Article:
Sources for Potassium


No not yet. Still have about 7 weeks of potassium gluconate supply left and found out that I’m quite OK with the taste. I have been warned about Potassium Nitrate that the taste is VERY salty, which is kind of a no go for me.

I have contacted some bulk suppliers of potassium gluconate and you can get 20kg for about €25… That’s 2 years’ worth but it’s less then what I paid for a two month supply.


If you take Potassium Gluconate as a source, it’s 16.69 mass% Potassium. Is the rest to be considered Glucose?


Where are Europeans buying cheap Potassium Gluconate?

Edit: Man, I can’t find it anywhere. Cheapest option so far is €17.84 plus €12.00 shipping. That seems steep :x

Edit: This isn’t too bad, actually! Shipped from the US, but estimated to only take 2 to 4 days.

€15 including shipping, less if you order more at once.


Nitrates in foods are generally not a good idea. It is true that some meals include nitrates but they are only allowed there for historical reasons. In a normal food environment nitrates are easily converted to nitrosamines which can cause all kinds of cancer.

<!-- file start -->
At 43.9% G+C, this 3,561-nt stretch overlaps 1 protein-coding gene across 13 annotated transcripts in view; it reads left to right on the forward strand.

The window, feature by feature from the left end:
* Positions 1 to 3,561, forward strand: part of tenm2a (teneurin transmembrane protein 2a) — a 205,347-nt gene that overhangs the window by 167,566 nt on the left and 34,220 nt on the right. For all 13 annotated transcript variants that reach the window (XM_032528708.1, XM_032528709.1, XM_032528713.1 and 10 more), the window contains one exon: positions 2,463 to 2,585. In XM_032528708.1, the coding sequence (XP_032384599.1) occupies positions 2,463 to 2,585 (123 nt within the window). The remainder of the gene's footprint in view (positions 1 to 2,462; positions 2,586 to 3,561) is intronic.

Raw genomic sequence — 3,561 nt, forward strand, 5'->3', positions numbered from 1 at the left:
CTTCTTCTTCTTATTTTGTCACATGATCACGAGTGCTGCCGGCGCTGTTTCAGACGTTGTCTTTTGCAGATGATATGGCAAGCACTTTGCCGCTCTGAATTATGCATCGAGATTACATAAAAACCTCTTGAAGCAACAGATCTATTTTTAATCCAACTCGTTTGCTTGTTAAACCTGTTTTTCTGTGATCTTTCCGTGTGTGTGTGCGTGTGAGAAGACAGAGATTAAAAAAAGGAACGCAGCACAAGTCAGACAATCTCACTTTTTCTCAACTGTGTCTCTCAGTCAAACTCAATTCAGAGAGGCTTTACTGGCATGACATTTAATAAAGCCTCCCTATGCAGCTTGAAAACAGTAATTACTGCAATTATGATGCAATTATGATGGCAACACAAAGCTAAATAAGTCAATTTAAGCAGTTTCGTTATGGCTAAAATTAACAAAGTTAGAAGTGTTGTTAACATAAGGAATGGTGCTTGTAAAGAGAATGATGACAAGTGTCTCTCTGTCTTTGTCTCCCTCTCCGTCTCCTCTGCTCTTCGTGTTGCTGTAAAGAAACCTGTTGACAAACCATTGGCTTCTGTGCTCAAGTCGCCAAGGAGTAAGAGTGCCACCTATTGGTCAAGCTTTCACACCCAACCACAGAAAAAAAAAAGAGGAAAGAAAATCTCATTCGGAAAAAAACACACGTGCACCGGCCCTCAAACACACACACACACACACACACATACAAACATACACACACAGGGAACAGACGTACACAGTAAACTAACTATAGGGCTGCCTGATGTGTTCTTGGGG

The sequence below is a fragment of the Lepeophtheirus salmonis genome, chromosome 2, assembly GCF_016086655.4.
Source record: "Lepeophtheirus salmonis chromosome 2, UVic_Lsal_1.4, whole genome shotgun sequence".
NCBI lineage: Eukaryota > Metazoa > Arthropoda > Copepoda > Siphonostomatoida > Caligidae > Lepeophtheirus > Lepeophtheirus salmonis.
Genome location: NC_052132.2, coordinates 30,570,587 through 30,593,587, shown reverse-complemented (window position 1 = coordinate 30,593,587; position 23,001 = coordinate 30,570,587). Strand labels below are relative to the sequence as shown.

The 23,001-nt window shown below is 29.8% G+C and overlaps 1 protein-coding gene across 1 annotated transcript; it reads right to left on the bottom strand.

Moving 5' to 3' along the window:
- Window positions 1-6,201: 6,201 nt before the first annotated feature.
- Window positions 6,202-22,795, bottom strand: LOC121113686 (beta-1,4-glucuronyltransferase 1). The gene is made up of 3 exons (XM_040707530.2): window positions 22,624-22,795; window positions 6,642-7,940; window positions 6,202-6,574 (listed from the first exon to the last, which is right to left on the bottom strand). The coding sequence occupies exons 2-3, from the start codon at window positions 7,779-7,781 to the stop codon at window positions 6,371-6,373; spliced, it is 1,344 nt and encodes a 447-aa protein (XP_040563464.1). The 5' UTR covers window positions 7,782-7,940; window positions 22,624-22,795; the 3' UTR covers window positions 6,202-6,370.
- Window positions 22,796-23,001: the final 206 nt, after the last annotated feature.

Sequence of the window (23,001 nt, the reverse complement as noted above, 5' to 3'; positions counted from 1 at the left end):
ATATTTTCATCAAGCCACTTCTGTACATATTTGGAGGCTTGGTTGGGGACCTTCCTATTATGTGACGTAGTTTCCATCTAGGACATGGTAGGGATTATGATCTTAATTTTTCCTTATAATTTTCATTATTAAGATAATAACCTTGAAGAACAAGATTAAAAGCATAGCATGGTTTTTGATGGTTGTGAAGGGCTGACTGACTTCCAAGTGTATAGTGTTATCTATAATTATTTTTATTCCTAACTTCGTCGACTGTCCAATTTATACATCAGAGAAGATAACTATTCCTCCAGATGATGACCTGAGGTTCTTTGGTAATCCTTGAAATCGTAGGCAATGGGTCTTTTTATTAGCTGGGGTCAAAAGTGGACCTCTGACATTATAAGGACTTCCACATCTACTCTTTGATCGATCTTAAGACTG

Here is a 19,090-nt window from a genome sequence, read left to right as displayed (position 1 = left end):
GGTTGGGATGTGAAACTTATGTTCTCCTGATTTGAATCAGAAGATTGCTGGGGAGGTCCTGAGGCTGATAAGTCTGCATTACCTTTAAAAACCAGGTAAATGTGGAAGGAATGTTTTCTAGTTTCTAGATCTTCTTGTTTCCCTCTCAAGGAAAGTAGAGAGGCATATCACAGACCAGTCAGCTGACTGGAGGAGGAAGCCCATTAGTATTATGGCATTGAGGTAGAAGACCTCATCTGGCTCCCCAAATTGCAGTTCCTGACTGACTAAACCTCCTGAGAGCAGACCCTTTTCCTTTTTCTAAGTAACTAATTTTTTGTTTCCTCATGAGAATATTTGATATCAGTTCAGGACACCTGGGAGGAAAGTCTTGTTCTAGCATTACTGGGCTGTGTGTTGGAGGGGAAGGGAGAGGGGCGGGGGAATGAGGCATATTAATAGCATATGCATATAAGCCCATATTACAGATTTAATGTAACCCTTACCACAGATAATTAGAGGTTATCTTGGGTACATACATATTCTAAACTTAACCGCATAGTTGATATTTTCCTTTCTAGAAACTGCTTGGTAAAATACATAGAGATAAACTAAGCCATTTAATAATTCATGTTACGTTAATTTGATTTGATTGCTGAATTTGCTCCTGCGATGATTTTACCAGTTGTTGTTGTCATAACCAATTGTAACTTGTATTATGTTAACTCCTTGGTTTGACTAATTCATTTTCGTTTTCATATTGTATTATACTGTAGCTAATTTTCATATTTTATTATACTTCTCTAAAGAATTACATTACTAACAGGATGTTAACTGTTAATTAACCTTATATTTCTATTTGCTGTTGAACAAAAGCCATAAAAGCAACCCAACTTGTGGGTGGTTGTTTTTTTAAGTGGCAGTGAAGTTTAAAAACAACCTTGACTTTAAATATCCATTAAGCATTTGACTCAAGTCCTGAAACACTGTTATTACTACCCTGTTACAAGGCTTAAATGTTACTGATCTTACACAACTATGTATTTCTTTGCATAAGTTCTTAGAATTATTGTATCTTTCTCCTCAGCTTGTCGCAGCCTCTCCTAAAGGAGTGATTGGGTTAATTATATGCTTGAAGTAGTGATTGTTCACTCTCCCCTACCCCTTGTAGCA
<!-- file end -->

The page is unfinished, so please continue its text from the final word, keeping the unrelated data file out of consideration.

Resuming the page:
If you search for nitrosamines and cancer you will find many other articles…


Please help find a good source in Europe. So far found only Sopa-K, which is a potassium gluconate SYRUP, and is cherry brandy flavored. Will attempt using it in the next two days, expect it to taste like death though…


Didn’t found anything better and/or cheaper in europe, seems us is the only solution.



This one is slightly cheaper than either option above:

Don’t order too much at once, since you might have to pay import duty then. Mine went through without stopping when I ordered 2 pots.


EU or NA suppliers? Sounds great!


Perhaps there will be more insight here, where everyone is seeking Potassium:
Can someone assure me, preferably with some source, if all of these chemicals (all certified for food use)
Monopotassium phosphate (KH2PO4)
Dipotassium phosphate (K2HPO4)
Tripotassium phosphate (K3PO4)